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India gets help with renewable energy sector

Asian Development Bank signs $200 million loan agreement with New Delhi.

By
Daniel J. Graeber
Asian Development Bank signs loan agreement with India to support the development of renewable energy programs. Photo by Stephen Shaver/UPI
Asian Development Bank signs loan agreement with India to support the development of renewable energy programs. Photo by Stephen Shaver/UPI | License Photo

NEW DELHI, Oct. 28 (UPI) -- India is getting the financial support it needs to help build a vibrant renewable energy industry, the Asian Development Bank announced.

"Lack of sufficient long-term debt financing for renewable energy projects in India is one of the major challenges to sustaining high levels of renewable energy deployment," S. Selvakumar, a finance minister in the Indian Department of Economic Affairs, said in a statement.

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The Asian Development Bank signed a $200 million loan agreement with New Delhi to support clean energy programs. It's the first installment of a $500 million lending program for India. The development bank, which has headquarters in Manila, said the program would catalyze private sector investments in projects ranging from wind to biomass energy.

ADB funds would help finance as much as 50 percent of the initial costs of development.

"ADB's loan will help the government scale-up renewable energy infrastructure by facilitating investments in projects that will balance the objectives of growth, climate change, and energy security," M. Teresa Kho, country director for ADB in India, said.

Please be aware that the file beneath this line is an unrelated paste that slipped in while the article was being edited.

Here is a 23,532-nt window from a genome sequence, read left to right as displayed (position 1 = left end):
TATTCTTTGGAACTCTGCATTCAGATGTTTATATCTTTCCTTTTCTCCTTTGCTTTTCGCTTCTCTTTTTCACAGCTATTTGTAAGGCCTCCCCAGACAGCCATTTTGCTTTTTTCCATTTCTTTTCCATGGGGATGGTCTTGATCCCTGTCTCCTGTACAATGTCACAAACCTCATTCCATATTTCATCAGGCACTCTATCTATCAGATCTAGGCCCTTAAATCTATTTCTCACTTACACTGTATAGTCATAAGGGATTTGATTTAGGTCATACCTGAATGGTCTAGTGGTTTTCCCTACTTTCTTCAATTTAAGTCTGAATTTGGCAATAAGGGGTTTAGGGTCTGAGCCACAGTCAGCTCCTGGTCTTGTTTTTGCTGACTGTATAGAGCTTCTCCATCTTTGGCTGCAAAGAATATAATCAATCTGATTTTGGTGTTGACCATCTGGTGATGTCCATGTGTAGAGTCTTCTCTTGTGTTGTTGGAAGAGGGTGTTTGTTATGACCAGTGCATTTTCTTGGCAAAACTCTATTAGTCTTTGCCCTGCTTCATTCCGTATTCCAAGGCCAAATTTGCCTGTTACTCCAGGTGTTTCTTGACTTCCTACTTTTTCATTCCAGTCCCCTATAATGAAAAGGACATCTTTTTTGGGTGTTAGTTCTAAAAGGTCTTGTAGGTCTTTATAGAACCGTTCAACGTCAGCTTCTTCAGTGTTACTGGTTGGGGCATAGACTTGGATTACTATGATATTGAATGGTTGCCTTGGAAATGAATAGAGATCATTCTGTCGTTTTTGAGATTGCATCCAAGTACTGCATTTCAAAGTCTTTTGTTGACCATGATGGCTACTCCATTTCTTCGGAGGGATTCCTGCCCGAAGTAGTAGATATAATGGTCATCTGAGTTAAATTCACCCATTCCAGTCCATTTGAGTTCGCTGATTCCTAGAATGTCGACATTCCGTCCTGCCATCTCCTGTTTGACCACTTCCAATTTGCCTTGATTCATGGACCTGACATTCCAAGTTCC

U.S. President Barack Obama met in early 2015 with Indian Prime Minister Narendra Modi to discuss economic, energy and nuclear developments. Obama's visit followed the signing by U.S. Secretary of State John Kerry of billions of dollars worth of clean energy investments in the Indian economy at a New Deli investment conference.

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During Kerry's visit, Indian conglomerate Adani Enterprises said it signed a $4 billion solar agreement with a U.S. solar energy services company SunEdison to produce enough solar panels to develop a sustainable green power sector in India.

Outside of a move to advance a low-carbon economy, the ADB has said the low price of crude oil is a silver lining for an importing nation like India.

The ADB said the slowdown in industrial economies is in part behind a lowered forecast for growth in the Indian economy. Gross domestic product for the current fiscal year, which ends March 2016, is expected at 7.4 percent, down from the bank's estimate in March of 7.8 percent. For fiscal year 2016, growth is forecast at 7.8 percent, down from the earlier GDP growth forecast of 8.2 percent.

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